‘The Banshees of Inisherin’ (2022) Review: A Fable of Feuding Friends

Nuha Hassan
5 min readNov 5, 2022
Brendan Gleeson and Colin Farrell as Colm and Pádraic. Image courtesy of Searchlight Pictures.

Martin McDonagh’s The Banshees of Inisherin is set during the Irish Civil War that was raging in Ireland. It’s not a war story, although the sounds of the rifles and cannons can be heard from the mainland. It’s a story about a farmer getting dumped by his best friend. It’s amazing to see Colin Farrell and Brendan Gleeson, who worked together on McDonagh’s In Bruges reunite almost a decade later. The Irish actors bring charisma and a pleasant display of chemistry. The movie explores the profound reflections of observation, redemption, and loneliness.

The Banshees of Inisherin begins with Pádraic (Farrell) following his everyday routine. He picks up his best friend, Colm (Gleeson), at his home and heads over to the pub for some good chats and drinks. But to Pádraic’s surprise, Colm doesn’t want to be friends with him anymore and asks him to not bother him anymore. Pádraic doesn’t understand why Colm severed ties with him without any words of explanation. He finds out that Colm finds him to be dull. So, Colm would rather spend time creating music than talk to Pádraic ever again. Everyone else on the island deals with the end of Colm and Pádraic’s friendship. Dominic (Barry Keoghan), the local gossiper, tries to repair the friendship. Pádraic’s sister, Siobhán (Kerry Condon), with whom he shares a home, desires to leave Inisherin and knows why Colm wants to be left alone by everyone else. But when Pádraic refuses to listen to Colm’s requests, he takes it one step further and threatens to cut off his finger every time Pádraic talks to him.

Colin Farrell as Pádraic. Image courtesy of Searchlight Pictures.

McDonagh uses the Irish Civil War raging in the background, as the counterpoint to the conflict between Pádraic and Colm. To understand what is happening between the two former best friends, it’s important to understand the war. The film, which is set in 1923, is raging through a war for almost a year. The Irish Civil War is part of a long war and violence over the different views on whether the British should allow ruling the land or not. While one side prefers to be independent, the other side wishes to be part of the British Commonwealth. At some point, people on one side ended up fighting against each other. With this war in mind, McDonagh contextualises the fighting between Pádraic and Colm. Both of these men were best friends for almost a decade. Colm decides to end the friendship, which ends in a heartbreaking Pádraic. He deals with the tragic loss of a best friend. The deep history of their friendship is too rich for him to give up without an explanation.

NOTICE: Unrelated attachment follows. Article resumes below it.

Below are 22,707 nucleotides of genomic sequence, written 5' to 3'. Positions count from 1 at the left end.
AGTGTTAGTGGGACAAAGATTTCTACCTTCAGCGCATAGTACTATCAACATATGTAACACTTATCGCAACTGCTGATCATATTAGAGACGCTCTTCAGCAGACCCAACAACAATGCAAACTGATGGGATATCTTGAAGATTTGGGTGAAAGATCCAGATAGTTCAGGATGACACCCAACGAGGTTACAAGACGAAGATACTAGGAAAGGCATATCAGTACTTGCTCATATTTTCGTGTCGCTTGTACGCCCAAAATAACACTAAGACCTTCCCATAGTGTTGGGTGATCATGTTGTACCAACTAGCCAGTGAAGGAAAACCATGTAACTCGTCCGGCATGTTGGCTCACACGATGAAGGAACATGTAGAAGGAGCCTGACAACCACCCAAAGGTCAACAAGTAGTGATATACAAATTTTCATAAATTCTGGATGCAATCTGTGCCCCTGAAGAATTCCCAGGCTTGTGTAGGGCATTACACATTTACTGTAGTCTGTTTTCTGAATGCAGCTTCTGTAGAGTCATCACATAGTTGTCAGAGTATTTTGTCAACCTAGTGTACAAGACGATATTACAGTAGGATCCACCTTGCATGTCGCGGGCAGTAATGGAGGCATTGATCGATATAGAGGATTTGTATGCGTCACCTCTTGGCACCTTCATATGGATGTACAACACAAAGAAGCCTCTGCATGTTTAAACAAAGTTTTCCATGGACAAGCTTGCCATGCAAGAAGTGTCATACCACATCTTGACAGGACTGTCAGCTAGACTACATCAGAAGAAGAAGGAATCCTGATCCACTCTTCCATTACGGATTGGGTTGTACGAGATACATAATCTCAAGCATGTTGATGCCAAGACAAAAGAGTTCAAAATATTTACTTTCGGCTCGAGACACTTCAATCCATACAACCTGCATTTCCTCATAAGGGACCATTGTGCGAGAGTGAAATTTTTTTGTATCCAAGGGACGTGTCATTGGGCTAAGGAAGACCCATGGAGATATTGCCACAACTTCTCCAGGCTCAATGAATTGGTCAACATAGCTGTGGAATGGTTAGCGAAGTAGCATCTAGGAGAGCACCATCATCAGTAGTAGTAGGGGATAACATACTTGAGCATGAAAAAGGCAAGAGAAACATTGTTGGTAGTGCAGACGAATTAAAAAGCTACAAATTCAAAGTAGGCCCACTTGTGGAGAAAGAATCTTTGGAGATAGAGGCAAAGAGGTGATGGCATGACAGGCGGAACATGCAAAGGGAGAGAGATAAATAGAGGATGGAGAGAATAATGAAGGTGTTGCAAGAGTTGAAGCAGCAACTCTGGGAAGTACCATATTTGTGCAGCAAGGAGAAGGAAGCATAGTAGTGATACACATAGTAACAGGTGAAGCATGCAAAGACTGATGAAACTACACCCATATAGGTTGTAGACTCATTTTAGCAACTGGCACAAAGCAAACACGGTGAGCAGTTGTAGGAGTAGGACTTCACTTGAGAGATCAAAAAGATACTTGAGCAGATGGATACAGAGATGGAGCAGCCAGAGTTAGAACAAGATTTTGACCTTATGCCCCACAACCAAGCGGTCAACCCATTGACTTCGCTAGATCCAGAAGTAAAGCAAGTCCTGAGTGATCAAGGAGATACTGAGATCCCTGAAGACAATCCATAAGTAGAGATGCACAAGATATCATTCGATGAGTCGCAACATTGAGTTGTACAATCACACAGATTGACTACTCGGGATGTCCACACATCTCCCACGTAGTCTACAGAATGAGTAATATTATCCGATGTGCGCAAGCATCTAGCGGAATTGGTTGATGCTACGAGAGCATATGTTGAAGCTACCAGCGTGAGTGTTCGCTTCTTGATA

The conflict of their friendship is small compared to the battle that is happening on the mainland. McDonagh’s characters are attainable and display tenderness, with an occasional whiff of comedy. In such a small community, everyone knows each other’s business. So, when Colm decides to cut Pádraic out of his life, everyone assumes that Pádraic has done something to displease him. It is much later on that the audience figures that Colm finds Pádraic to be dull. McDonagh creates this moment in a way that doesn’t belittle Pádraic but shows that his frustrations are justifiable. Even when Colm requests Pádraic to stay away, Colm still likes his old friend.

Brendan Gleeson as Colm. Image courtesy of Searchlight Pictures.

Furthermore, Colm’s desire to explore his artistic venture is written in an attainable way. He realises that he needs to spend more time creating music and spend time talking to people that would remember him. Pádraic doesn’t fulfil that for him. In one scene, Colm mentions that he wants to write music because kindness ends. Kindness within humans is never remembered by the next generation, yet, music has a way of preserving it for many years. It’s how he wants to be remembered by anyone. A ritual that can follow through time and space, and so, he writes a composition called “The Banshees of Inisherin.” He’s writing a tune about death, whether it is about the island or his friendship with Pádraic, everything contains in this fable.

Funny thing is, The Banshees of Inisherin has no banshees, who are significant to Irish folklore. They are female spirits that shriek and mourn to signal that a family member will meet death very soon. The only woman in the movie that symbolises a “banshee” is Mrs McCormick, a pipe-smoking old woman with a dark and foreboding manner in Inisherin. She spends her time mentioning deaths on the horizon — on the mainland.

Colin Farrell and Brendan Gleeson as Pádraic and Colm. Image courtesy of Searchlight Pictures.

Farrell and Gleeson deliver their best acting in The Banshees of Inisherin. The chemistry becomes a master performance of two old friends bickering with each other as they go back and forth with witty dialogues. With furrowed eyebrows, Farrell has a charismatic screen presence and develops a striking new depth in every performance. In this movie, he gives one of his strongest performances. Gleeson performs with a mixture of tenderness, stoicism, and a glare that will rattle anyone.

The Banshees of Inisherin is undoubtedly a comedy. Even at the centre of their conflict, there’s a heartbreaking element that cannot be ignored. It’s difficult to navigate by yourself in a one-sided friendship. Pádraic tries to understand the reason behind Colm’s abandonment of their friendship. McDonagh uses the conflict between Pádraic and Colm to serve as a metaphor for the Irish Civil War. Brother against brother. Friends against friends. Their friendship loses itself in the fables of Inisherin forever.